Date of Award


Degree Type


Degree Name

Master of Science


Plant Sciences

Major Professor

C. Neal Stewart

Committee Members

Beth Mullin, Zong-Ming Cheng, Arnold Saxton


Contamination of soils with toxic metals such as arsenic and cadmium has become a major environmental and human health risk. Phytoremediation provides a method to remove contaminants from soils that is not only economically viable but also environmentally sound. Metallohistins are proteins that have the capability to bind divalent metal ions such as Ni2+, Zn2+, Co2+, Cu2+ and Cd2+. In this study, a concatemer sequence was designed to try to increase the presence of metal-binding proteins in transgenic plants. Two methods to increase translational efficiency of the metallohistin protein were used: 1) characterization of the full-length metallohistin AgNt84 gene, and 2) construction of three vectors containing different fragments of the AgNt84 cDNA which were transformed into Nicotiana tabacum. The concatemer sequence proved toxic to Escherichia coli cells and could not be cloned into vectors for plant transformation. Explants genetically transformed with vectors containing either the entire AgNt84 cDNA or the 5’ untranslated and coding region of the cDNA recovered from tissue culture. Explants genetically transformed with a vector containing only the coding region of the cDNA produced shoots but not roots in tissue culture, and then became necrotic. Characterization of the transformants is underway. The first exon and portion of the intron of the gene has been sequenced.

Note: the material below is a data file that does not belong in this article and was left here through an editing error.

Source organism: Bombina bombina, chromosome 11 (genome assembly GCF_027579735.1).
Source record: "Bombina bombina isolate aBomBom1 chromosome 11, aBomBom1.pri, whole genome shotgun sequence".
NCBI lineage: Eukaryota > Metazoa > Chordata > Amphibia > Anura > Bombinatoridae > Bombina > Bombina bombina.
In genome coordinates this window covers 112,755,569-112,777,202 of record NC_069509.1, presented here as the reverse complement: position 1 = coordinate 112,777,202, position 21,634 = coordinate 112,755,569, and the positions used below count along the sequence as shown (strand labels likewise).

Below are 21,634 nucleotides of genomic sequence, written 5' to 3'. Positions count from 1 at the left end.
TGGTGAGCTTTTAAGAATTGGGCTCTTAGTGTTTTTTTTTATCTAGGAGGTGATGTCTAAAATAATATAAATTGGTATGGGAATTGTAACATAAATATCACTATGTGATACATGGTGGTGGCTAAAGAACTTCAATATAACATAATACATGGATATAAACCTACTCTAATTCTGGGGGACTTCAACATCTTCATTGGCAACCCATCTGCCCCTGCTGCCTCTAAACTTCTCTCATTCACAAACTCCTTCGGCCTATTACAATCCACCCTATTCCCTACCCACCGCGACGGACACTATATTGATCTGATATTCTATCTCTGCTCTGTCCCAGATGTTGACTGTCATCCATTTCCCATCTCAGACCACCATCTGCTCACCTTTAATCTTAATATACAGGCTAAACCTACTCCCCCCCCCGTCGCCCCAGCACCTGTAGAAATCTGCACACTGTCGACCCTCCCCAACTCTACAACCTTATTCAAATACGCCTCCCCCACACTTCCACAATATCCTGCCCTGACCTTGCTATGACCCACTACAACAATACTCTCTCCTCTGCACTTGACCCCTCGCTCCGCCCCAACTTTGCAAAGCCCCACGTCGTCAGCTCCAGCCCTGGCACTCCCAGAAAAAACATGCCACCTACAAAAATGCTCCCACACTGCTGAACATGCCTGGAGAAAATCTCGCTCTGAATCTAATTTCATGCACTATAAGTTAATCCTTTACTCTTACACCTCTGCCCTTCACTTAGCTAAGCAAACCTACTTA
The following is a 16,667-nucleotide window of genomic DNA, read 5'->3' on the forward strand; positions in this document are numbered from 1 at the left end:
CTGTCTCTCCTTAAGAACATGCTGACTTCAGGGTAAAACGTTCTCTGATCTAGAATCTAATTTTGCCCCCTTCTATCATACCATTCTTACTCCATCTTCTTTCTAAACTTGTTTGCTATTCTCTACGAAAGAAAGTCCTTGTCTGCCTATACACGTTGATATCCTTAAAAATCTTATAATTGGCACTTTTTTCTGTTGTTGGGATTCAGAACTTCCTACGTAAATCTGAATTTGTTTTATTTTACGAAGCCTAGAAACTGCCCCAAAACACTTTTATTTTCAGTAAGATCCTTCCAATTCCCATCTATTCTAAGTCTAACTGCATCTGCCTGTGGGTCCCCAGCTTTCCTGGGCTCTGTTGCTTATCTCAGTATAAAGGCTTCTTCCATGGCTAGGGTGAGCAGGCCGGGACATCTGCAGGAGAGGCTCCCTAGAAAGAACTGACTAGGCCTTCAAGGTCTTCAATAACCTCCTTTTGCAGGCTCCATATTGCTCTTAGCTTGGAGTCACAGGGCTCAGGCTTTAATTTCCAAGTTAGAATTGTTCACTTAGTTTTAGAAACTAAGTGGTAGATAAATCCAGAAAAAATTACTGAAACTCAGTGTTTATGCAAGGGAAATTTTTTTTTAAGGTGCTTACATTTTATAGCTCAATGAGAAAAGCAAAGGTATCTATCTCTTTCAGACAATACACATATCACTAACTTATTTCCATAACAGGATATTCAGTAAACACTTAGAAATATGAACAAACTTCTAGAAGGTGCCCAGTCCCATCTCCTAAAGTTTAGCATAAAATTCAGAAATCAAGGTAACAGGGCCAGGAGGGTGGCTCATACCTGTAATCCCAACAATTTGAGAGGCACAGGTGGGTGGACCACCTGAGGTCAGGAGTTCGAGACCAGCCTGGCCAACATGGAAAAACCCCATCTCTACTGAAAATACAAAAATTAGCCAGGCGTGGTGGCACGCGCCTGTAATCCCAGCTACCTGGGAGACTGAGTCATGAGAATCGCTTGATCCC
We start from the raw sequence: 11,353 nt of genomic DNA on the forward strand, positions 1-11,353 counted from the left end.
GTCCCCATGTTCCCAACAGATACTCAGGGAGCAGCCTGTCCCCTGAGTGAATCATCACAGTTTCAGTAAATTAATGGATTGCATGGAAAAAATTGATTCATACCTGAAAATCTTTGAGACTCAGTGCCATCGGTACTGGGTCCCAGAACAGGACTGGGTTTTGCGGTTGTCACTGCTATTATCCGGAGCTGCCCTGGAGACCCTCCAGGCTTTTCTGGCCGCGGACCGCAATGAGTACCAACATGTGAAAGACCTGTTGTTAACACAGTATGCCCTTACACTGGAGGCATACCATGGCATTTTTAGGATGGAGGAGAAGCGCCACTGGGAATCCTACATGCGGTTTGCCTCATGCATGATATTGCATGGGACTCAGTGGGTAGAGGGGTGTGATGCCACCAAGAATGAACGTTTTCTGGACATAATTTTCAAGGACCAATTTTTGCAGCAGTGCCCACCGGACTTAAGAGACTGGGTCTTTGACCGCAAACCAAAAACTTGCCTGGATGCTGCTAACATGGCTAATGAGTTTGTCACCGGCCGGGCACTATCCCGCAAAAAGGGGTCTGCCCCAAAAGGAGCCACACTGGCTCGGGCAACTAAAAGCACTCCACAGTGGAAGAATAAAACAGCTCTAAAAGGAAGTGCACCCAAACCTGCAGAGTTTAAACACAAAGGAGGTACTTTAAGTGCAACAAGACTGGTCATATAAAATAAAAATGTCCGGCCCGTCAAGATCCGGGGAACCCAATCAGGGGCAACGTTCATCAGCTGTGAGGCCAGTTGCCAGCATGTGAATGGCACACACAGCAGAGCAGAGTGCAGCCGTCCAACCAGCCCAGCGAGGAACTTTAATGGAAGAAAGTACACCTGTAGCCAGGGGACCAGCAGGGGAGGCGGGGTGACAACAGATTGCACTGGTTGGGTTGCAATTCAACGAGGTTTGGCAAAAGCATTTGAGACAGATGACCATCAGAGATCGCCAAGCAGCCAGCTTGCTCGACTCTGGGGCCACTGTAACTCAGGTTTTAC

Phytosensors that can recognize and report the presence of arsenic would provide remediators with a management tool for phytoremediation. A transmission and scanning electron microscopy study of Pteris vittata tissue culture revealed callus formation on epidermal cells of gametophytes, presence of an extracellular matrix on calli, and the formation of croziers during differentiation. Calli induced on semi-solid medium consisted of distinct meristematic nodules. These nodules differentiated randomly, and are unfit for genetic transformation. A new differentiation medium is also described.

A preliminary genetic transformation study was successful in creating protoplasts from both Pteris vittata gametophytes and sporophytes, but unsuccessful with biolistic bombardment of calli. Low yields, cellular debris, and autofluorescence exhibited by the protoplasts hampered polyethylene glycol-mediated genetic transformation and detection of transgene expression.

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